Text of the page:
Improve your online chess

Improve your online chess

Weekly chess meet-ups against players you know can help you improve your online chess. Chess understanding has a lot to do with pattern recognition — seeing a particular position and knowing how to play against it. By playing the same opponents on a regular basis, you get a feel for the openings they play and how to adjust your strategies accordingly. It’s more than just openings though. You learn to play against a particular style.

Below are a series of games I played against my friend Fritz on Lichess last week. I’ve mentioned him before in other posts. He has a very aggressive style that is fun to play against. I won the majority of the games but I was not happy with the quality of the wins. In many of the games I was worse and managed to fight back through tactical means. This is not the way I prefer to win. Excellence in chess is playing well in all phases of the game; a well fought game, free from major mistakes. You will see that I made a series of positional misjudgments that I need to work on.

Review the games, read my notes and let me know what you learned from my analysis. Please add anything you feel I missed in the comments below.

Game#1 A bad bishop cut off from the battle

Game#2 Strong center, weak king

Game#3 No trades during a winning attack

Game#4 Up a rook? Watch for counter play

Game#5 A simple recapture leads to a loss

Game#6 Opposite side castling duel

Game#7 – A Comedy of Errors

Improve your online chess – takeaways from these games:

  • Pawns storms should not be ignored.  Often times,  moving your pawns creates more weaknesses than strenghts.  Moving  pieces out of the way was the theme in several of these games.  Moves like Nfd2 or Nh5 are strong in that they avoid the pawn storm and threaten to occupy key squares.
  • Chipping away at a strong center can lead to a winning attack.  This is particularly true when your opponent has not fully developed his pieces.  Lack of development almost always leads to counter play from the other player – even when he has a strong center.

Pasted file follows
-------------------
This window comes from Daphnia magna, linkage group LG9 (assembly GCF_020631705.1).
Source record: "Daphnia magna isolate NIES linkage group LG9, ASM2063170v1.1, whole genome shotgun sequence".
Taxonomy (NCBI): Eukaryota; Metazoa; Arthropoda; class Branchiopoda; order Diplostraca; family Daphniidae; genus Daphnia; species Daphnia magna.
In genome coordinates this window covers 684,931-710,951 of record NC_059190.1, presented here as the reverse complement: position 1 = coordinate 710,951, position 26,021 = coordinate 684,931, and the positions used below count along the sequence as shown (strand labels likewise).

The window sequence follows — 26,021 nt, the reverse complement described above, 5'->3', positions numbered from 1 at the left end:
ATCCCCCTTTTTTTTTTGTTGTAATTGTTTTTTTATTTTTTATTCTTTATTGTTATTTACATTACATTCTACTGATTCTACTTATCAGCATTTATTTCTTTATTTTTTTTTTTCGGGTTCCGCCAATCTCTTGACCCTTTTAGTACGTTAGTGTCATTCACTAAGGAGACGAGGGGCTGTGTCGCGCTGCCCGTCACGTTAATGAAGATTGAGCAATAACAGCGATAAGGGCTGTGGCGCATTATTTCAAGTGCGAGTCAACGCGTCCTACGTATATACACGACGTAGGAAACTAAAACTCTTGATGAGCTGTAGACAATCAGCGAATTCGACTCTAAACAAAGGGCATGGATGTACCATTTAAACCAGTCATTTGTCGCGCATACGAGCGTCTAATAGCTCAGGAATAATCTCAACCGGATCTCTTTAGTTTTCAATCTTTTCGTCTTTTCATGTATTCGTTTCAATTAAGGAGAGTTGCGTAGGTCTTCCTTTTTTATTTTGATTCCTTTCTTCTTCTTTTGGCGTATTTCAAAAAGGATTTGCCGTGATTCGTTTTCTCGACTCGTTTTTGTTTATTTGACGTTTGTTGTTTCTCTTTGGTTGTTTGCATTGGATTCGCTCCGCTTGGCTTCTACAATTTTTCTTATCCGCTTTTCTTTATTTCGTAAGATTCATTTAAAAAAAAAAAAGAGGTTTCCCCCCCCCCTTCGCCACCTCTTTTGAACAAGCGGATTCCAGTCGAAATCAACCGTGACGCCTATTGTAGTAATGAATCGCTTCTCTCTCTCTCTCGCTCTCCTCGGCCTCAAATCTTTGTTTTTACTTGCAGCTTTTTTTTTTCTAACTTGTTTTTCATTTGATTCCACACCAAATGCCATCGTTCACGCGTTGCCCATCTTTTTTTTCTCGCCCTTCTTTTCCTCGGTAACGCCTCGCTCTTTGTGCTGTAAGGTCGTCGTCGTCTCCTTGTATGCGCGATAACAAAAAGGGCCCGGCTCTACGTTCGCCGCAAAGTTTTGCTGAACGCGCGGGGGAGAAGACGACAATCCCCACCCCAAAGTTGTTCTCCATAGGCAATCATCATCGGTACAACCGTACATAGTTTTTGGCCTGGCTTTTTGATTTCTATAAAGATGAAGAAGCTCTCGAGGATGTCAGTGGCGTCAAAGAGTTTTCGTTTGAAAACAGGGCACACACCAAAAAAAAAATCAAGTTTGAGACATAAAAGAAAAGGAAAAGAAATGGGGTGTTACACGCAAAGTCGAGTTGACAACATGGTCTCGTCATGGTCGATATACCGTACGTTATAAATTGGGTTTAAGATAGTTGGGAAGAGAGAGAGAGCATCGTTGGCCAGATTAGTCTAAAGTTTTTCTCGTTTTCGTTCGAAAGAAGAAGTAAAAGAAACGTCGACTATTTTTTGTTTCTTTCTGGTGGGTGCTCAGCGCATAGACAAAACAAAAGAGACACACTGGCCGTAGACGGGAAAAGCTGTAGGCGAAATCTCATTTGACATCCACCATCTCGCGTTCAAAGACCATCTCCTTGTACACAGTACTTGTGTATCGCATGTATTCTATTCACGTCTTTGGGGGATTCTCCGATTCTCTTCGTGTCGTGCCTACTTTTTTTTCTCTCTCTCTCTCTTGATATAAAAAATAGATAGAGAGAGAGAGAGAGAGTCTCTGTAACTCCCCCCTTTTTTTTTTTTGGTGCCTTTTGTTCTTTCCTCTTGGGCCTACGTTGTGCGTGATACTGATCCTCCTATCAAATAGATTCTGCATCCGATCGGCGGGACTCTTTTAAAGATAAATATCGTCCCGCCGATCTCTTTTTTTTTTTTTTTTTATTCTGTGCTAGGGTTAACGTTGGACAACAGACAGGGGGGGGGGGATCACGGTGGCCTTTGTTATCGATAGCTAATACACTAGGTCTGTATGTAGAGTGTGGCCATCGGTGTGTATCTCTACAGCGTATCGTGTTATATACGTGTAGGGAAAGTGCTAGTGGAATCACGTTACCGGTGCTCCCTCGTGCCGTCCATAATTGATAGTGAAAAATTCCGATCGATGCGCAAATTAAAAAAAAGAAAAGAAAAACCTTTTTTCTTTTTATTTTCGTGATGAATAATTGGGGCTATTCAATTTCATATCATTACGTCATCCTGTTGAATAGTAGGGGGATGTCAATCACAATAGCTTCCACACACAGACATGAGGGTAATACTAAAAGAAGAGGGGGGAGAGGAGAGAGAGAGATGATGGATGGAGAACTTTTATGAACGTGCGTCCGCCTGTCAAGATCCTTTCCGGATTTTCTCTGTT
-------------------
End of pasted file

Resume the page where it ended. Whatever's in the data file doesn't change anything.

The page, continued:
• Avoid trading pieces indiscriminately.  Amateurs love to trade pieces – I know because I do it all the time.  They often do this because they can’t think of anything better to play.  Trading pieces is part of the game but this should only be done if it benefits you.  When a player is under siege,  his best  defense is to try and trade off his opponents pieces.  After all, an army with less men is less effective.  Don’t help your opponent trade off pieces unless it benefits you.  This is one of the top problems amateurs need to improve on. Want to improve your online chess? Be careful about trading pieces too quickly!
  • Open lines for your pieces.  This is particularly true for rooks and bishops.  In game six, I was quick to play Nd5, but after Black recaptured, my d5 pawn cut off the scope of my g2 bishop.  If Black played more accurately, he might have secured a draw.
  • Be wary of weak squares.  Playing an early h5 has it’s drawbacks. It weakens the g5 square and invites a future g4 from your opponent.  In game five, my opponent was able to put his knight on g5 with impunity.  I suffered through the rest of the game. Defense is important but keep an eye on weakening squares around your king that you cannot defend. 
  • Pace yourself. Try to average a move every 5-10 seconds.  Allow yourself only a few exceptions to that rule. 

To improve your online chess, start by analyzing your games – wins and losses.  Although I won this online chess blitz match 7-1,  I was concerned with the quality of my play.  In many of the games, I either blundered or was outplayed.  I was fortunate to take advantage of my opponents mistakes.  Now, I know some of you are thinking that that is part of blitz chess –  and you are right,  but it’s important to keep a high standard in the quality of your play.  

Piece placement is perhaps one of the most important areas that separates amateurs from masters.  For future games, I am going to focus on:

  • Placing (and sometimes leaving) my pieces on good squares.
  • Opening lines of attack for my bishops and rooks, even if this comes at the expense of a pawn.

What are your thoughts?  Did you see anything else in these games that I missed?  Do you suffer from similar problems in your own game?

Tell us how you improve your online chess.

Please share in the comment section below!

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